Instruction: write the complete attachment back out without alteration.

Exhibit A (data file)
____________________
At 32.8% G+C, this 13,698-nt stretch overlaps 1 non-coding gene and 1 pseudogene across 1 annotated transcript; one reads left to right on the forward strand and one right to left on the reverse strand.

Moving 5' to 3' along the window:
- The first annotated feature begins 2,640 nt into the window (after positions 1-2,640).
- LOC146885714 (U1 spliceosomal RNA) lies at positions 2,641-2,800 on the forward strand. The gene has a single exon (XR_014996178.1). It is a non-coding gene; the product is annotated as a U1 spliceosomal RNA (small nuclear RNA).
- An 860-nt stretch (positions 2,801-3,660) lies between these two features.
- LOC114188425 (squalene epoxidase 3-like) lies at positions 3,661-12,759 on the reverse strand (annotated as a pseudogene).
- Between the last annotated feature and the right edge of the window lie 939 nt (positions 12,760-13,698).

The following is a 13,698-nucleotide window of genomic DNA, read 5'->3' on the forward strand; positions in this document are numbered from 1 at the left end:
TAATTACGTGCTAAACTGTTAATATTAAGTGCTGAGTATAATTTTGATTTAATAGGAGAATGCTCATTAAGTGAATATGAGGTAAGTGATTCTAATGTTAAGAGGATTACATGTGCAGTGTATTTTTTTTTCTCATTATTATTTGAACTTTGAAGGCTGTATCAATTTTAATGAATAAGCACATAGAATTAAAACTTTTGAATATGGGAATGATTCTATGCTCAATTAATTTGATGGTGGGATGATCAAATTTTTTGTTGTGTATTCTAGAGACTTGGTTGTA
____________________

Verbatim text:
At 32.8% G+C, this 13,698-nt stretch overlaps 1 non-coding gene and 1 pseudogene across 1 annotated transcript; one reads left to right on the forward strand and one right to left on the reverse strand.

Moving 5' to 3' along the window:
- The first annotated feature begins 2,640 nt into the window (after positions 1-2,640).
- LOC146885714 (U1 spliceosomal RNA) lies at positions 2,641-2,800 on the forward strand. The gene has a single exon (XR_014996178.1). It is a non-coding gene; the product is annotated as a U1 spliceosomal RNA (small nuclear RNA).
- An 860-nt stretch (positions 2,801-3,660) lies between these two features.
- LOC114188425 (squalene epoxidase 3-like) lies at positions 3,661-12,759 on the reverse strand (annotated as a pseudogene).
- Between the last annotated feature and the right edge of the window lie 939 nt (positions 12,760-13,698).

The following is a 13,698-nucleotide window of genomic DNA, read 5'->3' on the forward strand; positions in this document are numbered from 1 at the left end:
TAATTACGTGCTAAACTGTTAATATTAAGTGCTGAGTATAATTTTGATTTAATAGGAGAATGCTCATTAAGTGAATATGAGGTAAGTGATTCTAATGTTAAGAGGATTACATGTGCAGTGTATTTTTTTTTCTCATTATTATTTGAACTTTGAAGGCTGTATCAATTTTAATGAATAAGCACATAGAATTAAAACTTTTGAATATGGGAATGATTCTATGCTCAATTAATTTGATGGTGGGATGATCAAATTTTTTGTTGTGTATTCTAGAGACTTGGTTGTA